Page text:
Thursday, May 26, 2011


What might not have been obvious about my review of Triangle Players’ “[title of show]” that I linked to yesterday is that it’s a bit more than just another rave about a cleverly directed, enthusiastically acted, and well-designed production. For one thing, it’s a review that I suggested be titled “Rave About Musical” to keep with the spirit of the show but my own little meta-effort apparently did not make the cut.

The review was also a bit of writing exercise for me. For much of the performance, when I wasn’t laughing out loud, I was smiling broadly or giggling softly. A show as consistently funny as that begs to be called “hilarious.” But ‘hilarious’ is one of those words that is notoriously overused in reviews. Sure, there are plenty of other options: ‘funny,’ ‘amusing,’ even ‘gut-busting,’ ‘side-splitting’ or ‘uproarious.’ But few words fit the bill as consistently as ‘hilarious.’ I thought a show as good as this one deserved a little extra effort on my part so I consciously avoided that one adjective. I was helped, so to speak, by a somewhat reduced word count on the review assignment but still, even with less space to fill, it was a challenge.

And that’s largely because this production is truly hilarious. It contains many clever little bits (the texting of potential stripper names), a few wonderfully ribald touches (I love the term ‘procrastibater’), some Richmond-specific shout-outs (yay, RTCC!), and even a crass prurient moment of semi-nakedness (Ms. Farmer’s scene may not have been this straight guy’s favorite moment but it was close!) The real genius of the piece, however, is how it maintains a logical narrative flow while also expertly walking the weird tightrope of meta-comedy. From small things like the impossible movement of chairs between apartments to the big concepts like the take-over of the show by secondary characters, “[tos]” does indeed push “meta to the max” and has a great time doing so.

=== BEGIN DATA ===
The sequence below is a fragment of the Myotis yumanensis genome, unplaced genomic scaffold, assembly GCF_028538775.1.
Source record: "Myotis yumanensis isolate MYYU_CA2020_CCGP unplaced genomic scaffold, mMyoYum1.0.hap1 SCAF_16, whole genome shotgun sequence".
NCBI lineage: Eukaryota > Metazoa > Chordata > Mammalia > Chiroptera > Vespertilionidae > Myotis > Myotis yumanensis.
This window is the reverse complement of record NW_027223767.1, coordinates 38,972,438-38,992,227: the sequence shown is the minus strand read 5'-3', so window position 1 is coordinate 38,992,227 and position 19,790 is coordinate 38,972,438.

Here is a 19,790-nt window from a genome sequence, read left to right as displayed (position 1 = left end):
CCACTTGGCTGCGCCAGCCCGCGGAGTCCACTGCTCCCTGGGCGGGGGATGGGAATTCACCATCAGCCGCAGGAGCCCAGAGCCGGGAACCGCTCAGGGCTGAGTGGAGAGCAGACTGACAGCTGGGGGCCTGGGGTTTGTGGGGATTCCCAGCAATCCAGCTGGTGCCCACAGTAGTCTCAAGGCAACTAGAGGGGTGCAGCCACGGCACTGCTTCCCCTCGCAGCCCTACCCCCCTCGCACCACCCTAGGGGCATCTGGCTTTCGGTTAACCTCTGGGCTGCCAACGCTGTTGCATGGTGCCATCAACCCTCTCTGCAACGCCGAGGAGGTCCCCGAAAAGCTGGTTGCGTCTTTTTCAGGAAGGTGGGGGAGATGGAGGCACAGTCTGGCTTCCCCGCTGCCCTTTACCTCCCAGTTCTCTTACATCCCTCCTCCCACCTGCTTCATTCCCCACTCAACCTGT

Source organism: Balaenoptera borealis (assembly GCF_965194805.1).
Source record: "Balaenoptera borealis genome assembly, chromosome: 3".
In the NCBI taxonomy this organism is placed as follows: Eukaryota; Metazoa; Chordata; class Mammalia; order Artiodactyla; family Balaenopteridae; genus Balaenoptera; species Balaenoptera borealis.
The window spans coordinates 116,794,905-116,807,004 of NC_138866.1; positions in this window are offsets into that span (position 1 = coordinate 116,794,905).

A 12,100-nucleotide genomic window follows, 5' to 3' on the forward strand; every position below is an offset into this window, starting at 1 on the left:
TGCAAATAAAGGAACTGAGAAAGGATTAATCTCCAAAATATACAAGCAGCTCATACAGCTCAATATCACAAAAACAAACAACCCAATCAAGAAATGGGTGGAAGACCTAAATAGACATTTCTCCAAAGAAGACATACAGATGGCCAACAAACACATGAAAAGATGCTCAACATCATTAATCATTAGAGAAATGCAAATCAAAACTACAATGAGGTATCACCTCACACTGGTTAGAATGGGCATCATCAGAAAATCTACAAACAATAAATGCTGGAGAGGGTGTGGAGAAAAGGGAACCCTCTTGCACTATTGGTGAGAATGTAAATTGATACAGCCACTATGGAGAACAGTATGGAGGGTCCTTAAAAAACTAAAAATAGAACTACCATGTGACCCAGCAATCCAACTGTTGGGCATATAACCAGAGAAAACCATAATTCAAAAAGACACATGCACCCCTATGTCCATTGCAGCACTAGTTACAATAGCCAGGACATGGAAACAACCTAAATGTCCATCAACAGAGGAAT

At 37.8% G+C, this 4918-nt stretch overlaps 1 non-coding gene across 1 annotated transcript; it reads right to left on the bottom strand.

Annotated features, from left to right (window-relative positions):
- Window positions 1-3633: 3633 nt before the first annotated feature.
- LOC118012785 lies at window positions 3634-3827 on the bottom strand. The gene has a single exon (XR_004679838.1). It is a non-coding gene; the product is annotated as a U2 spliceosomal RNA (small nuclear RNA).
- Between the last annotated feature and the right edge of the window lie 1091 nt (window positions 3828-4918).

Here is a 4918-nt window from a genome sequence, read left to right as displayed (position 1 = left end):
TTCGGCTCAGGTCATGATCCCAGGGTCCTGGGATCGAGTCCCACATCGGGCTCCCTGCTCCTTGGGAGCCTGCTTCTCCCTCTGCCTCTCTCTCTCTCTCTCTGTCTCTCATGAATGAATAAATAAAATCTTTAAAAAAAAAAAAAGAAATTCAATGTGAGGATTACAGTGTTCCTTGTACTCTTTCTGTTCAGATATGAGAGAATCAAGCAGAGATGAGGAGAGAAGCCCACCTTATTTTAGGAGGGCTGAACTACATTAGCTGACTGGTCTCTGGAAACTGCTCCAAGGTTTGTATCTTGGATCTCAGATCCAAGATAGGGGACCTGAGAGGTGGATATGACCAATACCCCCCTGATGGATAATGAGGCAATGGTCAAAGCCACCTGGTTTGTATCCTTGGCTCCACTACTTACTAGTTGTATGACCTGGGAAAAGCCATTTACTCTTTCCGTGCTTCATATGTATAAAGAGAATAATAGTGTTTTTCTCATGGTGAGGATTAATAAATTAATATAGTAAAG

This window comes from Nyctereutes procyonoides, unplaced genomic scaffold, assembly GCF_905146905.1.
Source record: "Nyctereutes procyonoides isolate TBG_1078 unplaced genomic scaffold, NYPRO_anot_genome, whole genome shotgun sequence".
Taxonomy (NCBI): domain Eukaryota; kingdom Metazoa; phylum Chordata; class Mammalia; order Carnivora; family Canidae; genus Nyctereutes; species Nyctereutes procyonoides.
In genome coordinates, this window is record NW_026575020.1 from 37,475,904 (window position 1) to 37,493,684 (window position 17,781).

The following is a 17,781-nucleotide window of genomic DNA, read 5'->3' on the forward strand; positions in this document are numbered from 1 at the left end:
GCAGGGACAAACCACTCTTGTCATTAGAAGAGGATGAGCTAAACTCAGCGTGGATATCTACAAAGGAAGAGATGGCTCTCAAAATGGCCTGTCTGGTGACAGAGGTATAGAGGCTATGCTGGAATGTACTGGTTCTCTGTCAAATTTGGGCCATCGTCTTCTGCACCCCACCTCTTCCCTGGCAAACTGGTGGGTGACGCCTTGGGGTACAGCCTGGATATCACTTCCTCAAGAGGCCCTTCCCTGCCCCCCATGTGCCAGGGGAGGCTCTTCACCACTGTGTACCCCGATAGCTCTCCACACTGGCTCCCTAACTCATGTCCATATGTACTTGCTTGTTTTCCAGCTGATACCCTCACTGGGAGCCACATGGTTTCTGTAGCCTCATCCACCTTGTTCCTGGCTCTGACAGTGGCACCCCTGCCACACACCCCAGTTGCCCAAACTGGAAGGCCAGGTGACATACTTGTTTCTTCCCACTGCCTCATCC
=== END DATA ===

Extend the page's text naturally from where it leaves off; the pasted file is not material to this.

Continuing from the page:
So I succeeded in my little writing experiment but that was not nearly as impressive as this production. Each performer is spot-on – as my wife said to me, it’s now a show that’s hard to imagine with any other actor playing each part. But this is also one of those productions where I am more aware of the director’s skill than many others. Part of it is just a pacing thing – the show moves along at a great clip – but there is also a vision clearly guiding the production, an encouragement not to overplay certain parts while staging other scenes to maximize comic potential. So many kudos to Mr. Amellio for his accomplishment.

Finally, if you read this blog, then you ARE a theater geek and, while my review specifically said the show’s appeal transcends theater geekiness, it is a particular pleasure for the stage aficionado. Passing mentions of Dinah Manoff and shows like “Ruthless!” may be beyond the knowledge of even the most fervent geek, but the alternating excitement and drudgery of the perennial understudy or chorus filler will be familiar to many.

I really enjoy smart shows but, unlike intellectually overstuffed pieces like “Arcadia” (which I also loved, BTW), “[title of show]” has such a playful accessible intelligence that everyone can love it. It inspired me to try to write smarter; maybe it’ll inspire others to stretch new intellectual or theatrical muscles. Or, at the very least, to go see more shows.

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